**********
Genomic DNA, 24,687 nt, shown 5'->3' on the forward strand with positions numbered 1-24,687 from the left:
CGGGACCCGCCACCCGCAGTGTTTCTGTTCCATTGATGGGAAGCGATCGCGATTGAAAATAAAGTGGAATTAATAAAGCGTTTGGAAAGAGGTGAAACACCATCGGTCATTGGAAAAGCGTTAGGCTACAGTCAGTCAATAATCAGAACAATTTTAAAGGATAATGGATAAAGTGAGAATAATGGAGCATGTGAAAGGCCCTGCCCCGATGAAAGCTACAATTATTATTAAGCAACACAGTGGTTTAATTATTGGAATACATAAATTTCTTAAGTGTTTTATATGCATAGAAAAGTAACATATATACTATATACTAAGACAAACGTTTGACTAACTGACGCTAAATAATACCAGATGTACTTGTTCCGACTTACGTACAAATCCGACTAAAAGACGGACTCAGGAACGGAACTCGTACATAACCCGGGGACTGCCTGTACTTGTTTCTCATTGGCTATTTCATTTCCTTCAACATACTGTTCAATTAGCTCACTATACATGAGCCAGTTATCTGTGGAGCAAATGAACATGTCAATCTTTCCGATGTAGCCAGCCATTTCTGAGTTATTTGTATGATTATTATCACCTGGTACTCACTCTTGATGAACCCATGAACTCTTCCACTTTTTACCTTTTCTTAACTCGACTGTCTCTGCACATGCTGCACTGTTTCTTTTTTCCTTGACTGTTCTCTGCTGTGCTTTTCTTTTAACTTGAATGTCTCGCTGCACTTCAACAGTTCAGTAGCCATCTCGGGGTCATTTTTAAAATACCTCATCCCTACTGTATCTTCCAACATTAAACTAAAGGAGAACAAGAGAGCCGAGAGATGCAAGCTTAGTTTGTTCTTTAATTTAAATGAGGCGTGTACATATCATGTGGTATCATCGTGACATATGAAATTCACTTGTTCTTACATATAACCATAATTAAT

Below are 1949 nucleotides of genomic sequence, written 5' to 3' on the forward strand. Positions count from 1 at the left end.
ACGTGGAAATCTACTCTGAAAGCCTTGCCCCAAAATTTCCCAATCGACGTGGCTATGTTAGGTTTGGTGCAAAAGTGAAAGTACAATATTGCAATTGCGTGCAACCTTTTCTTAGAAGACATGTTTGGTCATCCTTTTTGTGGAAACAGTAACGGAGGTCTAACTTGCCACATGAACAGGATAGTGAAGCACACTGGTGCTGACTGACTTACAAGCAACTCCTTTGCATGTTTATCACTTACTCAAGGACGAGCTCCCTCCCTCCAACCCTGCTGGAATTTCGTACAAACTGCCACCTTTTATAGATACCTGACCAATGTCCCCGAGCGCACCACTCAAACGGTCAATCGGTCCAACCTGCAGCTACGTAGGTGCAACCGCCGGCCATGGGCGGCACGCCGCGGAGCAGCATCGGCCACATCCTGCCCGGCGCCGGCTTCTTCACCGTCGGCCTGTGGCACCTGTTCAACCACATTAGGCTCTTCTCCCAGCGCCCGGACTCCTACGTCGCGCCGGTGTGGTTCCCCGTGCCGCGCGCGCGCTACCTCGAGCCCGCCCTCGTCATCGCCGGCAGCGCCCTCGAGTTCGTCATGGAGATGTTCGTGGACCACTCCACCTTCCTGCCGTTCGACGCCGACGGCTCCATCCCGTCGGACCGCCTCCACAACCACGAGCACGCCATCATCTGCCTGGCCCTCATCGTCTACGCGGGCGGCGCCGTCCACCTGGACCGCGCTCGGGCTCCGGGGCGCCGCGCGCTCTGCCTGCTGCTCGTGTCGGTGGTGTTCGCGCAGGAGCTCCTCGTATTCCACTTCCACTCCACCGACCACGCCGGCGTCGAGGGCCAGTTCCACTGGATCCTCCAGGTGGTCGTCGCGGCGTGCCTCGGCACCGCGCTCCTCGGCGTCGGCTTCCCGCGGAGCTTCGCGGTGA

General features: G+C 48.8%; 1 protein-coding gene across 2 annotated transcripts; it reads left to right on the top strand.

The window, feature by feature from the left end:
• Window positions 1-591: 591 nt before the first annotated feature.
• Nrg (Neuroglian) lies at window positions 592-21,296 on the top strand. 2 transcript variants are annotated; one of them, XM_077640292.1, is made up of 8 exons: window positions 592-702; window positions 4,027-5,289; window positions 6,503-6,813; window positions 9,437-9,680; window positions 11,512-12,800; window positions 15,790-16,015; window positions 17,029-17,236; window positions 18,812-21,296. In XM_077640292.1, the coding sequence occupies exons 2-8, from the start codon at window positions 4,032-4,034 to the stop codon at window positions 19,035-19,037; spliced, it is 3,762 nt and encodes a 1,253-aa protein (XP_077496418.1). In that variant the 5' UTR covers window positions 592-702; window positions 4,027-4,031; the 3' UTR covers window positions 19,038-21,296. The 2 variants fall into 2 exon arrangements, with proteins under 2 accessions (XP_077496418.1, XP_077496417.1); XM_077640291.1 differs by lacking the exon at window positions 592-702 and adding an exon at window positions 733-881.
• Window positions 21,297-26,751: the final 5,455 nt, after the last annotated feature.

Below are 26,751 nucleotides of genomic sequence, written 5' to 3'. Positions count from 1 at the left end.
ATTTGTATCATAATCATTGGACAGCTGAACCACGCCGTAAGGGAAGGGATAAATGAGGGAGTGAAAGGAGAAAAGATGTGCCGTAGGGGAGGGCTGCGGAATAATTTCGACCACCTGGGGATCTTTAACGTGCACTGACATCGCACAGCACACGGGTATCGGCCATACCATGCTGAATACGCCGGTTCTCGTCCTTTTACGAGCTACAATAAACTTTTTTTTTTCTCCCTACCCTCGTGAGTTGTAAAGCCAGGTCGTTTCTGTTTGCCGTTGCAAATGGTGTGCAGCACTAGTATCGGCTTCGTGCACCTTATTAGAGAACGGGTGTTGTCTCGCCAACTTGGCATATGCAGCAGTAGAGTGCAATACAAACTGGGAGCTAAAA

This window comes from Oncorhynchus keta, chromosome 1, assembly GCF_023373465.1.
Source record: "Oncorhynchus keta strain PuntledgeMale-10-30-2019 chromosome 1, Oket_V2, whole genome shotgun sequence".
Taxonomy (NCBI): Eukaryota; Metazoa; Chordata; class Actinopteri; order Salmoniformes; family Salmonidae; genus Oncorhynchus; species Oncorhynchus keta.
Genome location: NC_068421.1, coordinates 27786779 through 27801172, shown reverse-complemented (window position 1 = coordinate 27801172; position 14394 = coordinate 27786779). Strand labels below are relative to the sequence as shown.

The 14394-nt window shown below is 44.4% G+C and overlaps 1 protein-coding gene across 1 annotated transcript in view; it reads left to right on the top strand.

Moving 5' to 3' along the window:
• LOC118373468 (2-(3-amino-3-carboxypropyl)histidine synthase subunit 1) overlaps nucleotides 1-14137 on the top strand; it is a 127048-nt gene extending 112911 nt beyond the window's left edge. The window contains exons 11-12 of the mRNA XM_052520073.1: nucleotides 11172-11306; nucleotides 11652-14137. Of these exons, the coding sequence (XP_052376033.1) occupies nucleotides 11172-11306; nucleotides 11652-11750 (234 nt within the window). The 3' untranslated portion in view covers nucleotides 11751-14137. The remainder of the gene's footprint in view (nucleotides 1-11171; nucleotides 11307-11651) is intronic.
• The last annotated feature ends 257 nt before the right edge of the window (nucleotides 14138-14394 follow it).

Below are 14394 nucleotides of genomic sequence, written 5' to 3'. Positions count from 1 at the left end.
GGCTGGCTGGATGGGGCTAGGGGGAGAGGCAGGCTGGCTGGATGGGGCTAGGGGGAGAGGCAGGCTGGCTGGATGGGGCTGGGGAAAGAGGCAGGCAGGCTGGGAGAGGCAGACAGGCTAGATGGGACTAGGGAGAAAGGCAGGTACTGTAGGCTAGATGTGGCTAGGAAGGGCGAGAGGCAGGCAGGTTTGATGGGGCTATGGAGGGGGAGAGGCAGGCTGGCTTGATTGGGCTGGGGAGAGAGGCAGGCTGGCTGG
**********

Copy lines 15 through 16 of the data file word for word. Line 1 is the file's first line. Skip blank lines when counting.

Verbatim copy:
Genome location: NC_068421.1, coordinates 27786779 through 27801172, shown reverse-complemented (window position 1 = coordinate 27801172; position 14394 = coordinate 27786779). Strand labels below are relative to the sequence as shown.

The 14394-nt window shown below is 44.4% G+C and overlaps 1 protein-coding gene across 1 annotated transcript in view; it reads left to right on the top strand.